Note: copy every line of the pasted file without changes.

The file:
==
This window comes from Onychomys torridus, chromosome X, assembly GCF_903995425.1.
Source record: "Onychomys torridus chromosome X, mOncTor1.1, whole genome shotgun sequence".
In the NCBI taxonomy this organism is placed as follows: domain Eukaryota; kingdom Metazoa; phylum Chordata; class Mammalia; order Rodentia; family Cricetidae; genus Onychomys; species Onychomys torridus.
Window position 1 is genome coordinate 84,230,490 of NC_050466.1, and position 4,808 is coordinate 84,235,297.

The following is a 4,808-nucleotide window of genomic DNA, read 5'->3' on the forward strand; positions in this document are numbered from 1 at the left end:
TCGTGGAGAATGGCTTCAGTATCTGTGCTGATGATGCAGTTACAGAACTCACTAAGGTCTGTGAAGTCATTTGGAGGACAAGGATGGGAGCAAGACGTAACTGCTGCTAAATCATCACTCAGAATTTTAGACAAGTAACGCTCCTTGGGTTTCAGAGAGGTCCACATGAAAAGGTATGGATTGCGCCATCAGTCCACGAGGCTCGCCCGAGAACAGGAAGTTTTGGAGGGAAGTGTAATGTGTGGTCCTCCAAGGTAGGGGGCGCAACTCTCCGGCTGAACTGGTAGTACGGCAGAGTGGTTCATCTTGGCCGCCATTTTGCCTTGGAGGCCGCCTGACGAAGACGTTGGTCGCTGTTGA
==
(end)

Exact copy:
This window comes from Onychomys torridus, chromosome X, assembly GCF_903995425.1.
Source record: "Onychomys torridus chromosome X, mOncTor1.1, whole genome shotgun sequence".
In the NCBI taxonomy this organism is placed as follows: domain Eukaryota; kingdom Metazoa; phylum Chordata; class Mammalia; order Rodentia; family Cricetidae; genus Onychomys; species Onychomys torridus.
Window position 1 is genome coordinate 84,230,490 of NC_050466.1, and position 4,808 is coordinate 84,235,297.

The following is a 4,808-nucleotide window of genomic DNA, read 5'->3' on the forward strand; positions in this document are numbered from 1 at the left end:
TCGTGGAGAATGGCTTCAGTATCTGTGCTGATGATGCAGTTACAGAACTCACTAAGGTCTGTGAAGTCATTTGGAGGACAAGGATGGGAGCAAGACGTAACTGCTGCTAAATCATCACTCAGAATTTTAGACAAGTAACGCTCCTTGGGTTTCAGAGAGGTCCACATGAAAAGGTATGGATTGCGCCATCAGTCCACGAGGCTCGCCCGAGAACAGGAAGTTTTGGAGGGAAGTGTAATGTGTGGTCCTCCAAGGTAGGGGGCGCAACTCTCCGGCTGAACTGGTAGTACGGCAGAGTGGTTCATCTTGGCCGCCATTTTGCCTTGGAGGCCGCCTGACGAAGACGTTGGTCGCTGTTGA